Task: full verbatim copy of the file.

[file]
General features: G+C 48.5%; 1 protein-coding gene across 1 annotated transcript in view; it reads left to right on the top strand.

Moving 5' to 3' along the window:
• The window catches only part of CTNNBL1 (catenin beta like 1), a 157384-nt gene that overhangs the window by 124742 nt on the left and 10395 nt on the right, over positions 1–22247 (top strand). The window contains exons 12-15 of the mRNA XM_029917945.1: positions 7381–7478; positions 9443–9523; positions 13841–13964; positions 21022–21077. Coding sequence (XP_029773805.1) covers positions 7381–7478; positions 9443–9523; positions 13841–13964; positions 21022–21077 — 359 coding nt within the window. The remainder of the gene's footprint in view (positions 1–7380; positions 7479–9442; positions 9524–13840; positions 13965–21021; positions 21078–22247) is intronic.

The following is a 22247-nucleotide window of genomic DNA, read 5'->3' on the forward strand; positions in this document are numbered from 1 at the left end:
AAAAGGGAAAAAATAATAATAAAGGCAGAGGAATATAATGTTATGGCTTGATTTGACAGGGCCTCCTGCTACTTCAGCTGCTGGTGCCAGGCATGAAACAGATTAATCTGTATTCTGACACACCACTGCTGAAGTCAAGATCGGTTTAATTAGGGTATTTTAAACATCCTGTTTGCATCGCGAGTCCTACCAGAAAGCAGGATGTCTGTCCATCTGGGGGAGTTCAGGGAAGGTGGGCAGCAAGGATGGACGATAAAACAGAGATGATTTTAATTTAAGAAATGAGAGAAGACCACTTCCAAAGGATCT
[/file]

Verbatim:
General features: G+C 48.5%; 1 protein-coding gene across 1 annotated transcript in view; it reads left to right on the top strand.

Moving 5' to 3' along the window:
• The window catches only part of CTNNBL1 (catenin beta like 1), a 157384-nt gene that overhangs the window by 124742 nt on the left and 10395 nt on the right, over positions 1–22247 (top strand). The window contains exons 12-15 of the mRNA XM_029917945.1: positions 7381–7478; positions 9443–9523; positions 13841–13964; positions 21022–21077. Coding sequence (XP_029773805.1) covers positions 7381–7478; positions 9443–9523; positions 13841–13964; positions 21022–21077 — 359 coding nt within the window. The remainder of the gene's footprint in view (positions 1–7380; positions 7479–9442; positions 9524–13840; positions 13965–21021; positions 21078–22247) is intronic.

The following is a 22247-nucleotide window of genomic DNA, read 5'->3' on the forward strand; positions in this document are numbered from 1 at the left end:
AAAAGGGAAAAAATAATAATAAAGGCAGAGGAATATAATGTTATGGCTTGATTTGACAGGGCCTCCTGCTACTTCAGCTGCTGGTGCCAGGCATGAAACAGATTAATCTGTATTCTGACACACCACTGCTGAAGTCAAGATCGGTTTAATTAGGGTATTTTAAACATCCTGTTTGCATCGCGAGTCCTACCAGAAAGCAGGATGTCTGTCCATCTGGGGGAGTTCAGGGAAGGTGGGCAGCAAGGATGGACGATAAAACAGAGATGATTTTAATTTAAGAAATGAGAGAAGACCACTTCCAAAGGATCT